Kelvin Ngow Wai Hng: Brewing for change

Kelvin Ngow Wai Hng, president of the Malaysia Specialty Coffee Association (MSCA), shares what the association is doing to support its members in their commercial endeavours, and how it is growing the speciality coffee market through public events

Who are members in MSCA and how much has it grown since its establishment in 2013?
MSCA was established in August 2013 with the vision of further growing the coffee industry and building the market for speciality coffee. The association comprises coffee professionals such as coffee operators, roasters, suppliers, distributors and baristas. Membership has grown incrementally from 12 members in the beginning, to 98 members currently.

You were instrumental in helping to form MSCA back in August 2013. Why did you think that an association was needed then?
One of the main reasons the association was formed was to be able to hold official competitions for baristas so that the winners could then go on and compete in the World Coffee Championships (WCC).

One of the prerequisites to enter this competition was that the competitors must be a winner from the national body sanctioned by the World Coffee Events, which in the case of Malaysia, it is through this association. It is important for our national barista champions to join international competitions as it provides them with further exposure and it also contributes to the growth of the local café industry.

As president, what are your plans for the association?
My focus is on a few things, such as engagement with members and ensuring they benefit from our activities such as organising workshops on coffee making; organising farm trips to see how coffee is grown, and the process it undergoes from farm to table.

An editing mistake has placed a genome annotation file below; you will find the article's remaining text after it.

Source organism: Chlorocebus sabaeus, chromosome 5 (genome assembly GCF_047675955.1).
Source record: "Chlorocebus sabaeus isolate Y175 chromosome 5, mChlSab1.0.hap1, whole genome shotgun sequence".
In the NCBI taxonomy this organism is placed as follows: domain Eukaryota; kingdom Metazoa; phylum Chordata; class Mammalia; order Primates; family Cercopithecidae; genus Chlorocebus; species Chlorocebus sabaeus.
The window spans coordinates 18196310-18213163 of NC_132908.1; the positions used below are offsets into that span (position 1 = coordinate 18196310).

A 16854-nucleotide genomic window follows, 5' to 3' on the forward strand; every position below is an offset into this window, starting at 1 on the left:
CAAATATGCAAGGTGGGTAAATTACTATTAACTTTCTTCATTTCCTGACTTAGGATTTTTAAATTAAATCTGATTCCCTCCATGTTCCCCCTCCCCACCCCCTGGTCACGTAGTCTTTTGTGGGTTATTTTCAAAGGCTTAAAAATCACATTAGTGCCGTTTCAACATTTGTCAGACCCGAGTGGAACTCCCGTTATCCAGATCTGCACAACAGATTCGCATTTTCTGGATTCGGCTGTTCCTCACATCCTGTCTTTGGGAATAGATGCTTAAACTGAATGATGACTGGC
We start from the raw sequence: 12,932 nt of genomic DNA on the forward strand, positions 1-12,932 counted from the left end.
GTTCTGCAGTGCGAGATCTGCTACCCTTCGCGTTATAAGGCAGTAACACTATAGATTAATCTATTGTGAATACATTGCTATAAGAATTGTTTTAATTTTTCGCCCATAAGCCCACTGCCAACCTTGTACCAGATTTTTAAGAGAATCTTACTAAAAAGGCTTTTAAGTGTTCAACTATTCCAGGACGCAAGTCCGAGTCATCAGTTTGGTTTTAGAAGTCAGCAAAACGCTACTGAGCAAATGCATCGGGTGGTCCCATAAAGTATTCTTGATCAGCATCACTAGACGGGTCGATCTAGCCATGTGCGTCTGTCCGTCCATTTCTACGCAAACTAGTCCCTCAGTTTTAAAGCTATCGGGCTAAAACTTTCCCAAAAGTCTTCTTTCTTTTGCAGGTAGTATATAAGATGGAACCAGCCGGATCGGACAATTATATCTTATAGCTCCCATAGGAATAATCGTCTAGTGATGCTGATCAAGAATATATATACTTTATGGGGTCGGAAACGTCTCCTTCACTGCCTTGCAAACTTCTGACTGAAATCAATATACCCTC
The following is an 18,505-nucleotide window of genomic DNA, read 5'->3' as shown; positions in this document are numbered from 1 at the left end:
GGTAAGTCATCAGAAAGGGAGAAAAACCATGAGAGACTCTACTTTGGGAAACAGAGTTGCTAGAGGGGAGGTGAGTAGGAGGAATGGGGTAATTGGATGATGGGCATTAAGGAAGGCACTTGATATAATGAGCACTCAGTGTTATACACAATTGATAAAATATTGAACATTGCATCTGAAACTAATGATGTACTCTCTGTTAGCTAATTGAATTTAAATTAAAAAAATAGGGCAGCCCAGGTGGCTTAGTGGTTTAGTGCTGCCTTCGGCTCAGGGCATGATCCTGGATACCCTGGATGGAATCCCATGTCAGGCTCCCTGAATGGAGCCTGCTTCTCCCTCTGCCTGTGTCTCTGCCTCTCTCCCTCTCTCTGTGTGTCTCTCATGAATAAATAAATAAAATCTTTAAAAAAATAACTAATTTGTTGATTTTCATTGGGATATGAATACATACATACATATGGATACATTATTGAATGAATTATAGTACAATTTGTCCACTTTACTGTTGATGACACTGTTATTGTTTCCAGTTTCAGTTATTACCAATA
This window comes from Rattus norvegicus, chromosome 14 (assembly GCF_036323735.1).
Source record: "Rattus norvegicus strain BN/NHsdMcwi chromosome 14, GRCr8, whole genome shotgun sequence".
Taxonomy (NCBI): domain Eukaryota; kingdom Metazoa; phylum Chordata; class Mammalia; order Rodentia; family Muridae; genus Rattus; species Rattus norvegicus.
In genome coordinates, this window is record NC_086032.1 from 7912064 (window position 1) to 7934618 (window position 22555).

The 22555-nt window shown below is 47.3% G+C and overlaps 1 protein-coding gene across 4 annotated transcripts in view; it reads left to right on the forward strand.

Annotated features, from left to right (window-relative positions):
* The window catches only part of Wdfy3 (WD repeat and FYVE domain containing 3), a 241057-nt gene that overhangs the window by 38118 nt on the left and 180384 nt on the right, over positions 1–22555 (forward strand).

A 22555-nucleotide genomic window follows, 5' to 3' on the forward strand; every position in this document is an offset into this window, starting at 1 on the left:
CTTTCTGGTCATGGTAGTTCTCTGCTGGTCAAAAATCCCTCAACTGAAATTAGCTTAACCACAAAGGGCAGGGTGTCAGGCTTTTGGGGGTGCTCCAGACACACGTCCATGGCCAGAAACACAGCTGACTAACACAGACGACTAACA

Last year, the association organised coffee farm visits to Jakarta and Bandung in Indonesia. This trip was heavily subsidised by the association so as to encourage participation from members. We have also run events to arm our members with business skills, and of course, we organise events such as coffee cupping so members can also network and learn from each other.

Does the association also organise consumer-based events to educate the public on speciality coffee?
Yes, we do. Every year we organise Coffee Week as a means of educating the general public on the different types of speciality coffee. The exhibitors are our members and they are mainly specialty coffee suppliers and micro roasters.

During Coffee Week, the public can sample and make purchases of speciality coffee from Ethiopia, Guatemala, Kenya, Colombia, Brazil and Indonesia, among many other countries. This year, there will be two events. The first event was held in Johor in March, and the next one will be held in Selangor this October. Coffee Week is always held in a mall as that is where the crowd is.

How has business been for members post-lockdown?
The incremental growth last year has been many times greater than in 2019. However, the coffee industry has not yet fully recovered. Although I expect that business will continue to grow in 2023, it will be at a slower pace than last year. I project the industry’s growth this year will range between 10 to 20 per cent over last year. The incremental growth last year was more than 100 per cent compared with 2019.

How does the association raise funds to carry out its activities?
We raise funds through our competitions and B2B coffee expos that we organise. Funds are raised through sponsorship, offering advertising spaces at the venue, as well as offering bid opportunities for coffee machine suppliers whereby the coffee machines of the highest bidder will be exclusively used in the competition.

Do you have any challenges in maintaining the current membership?
Not really. When new members think of joining our association, they will weigh the pros and cons of what the organisation can do for them. But once they have been in the organisation for some time, they will start to give back to the association. I am happy to say that the turnover rate of members is low. Usually when members leave the association, it is because they are no longer in the coffee business.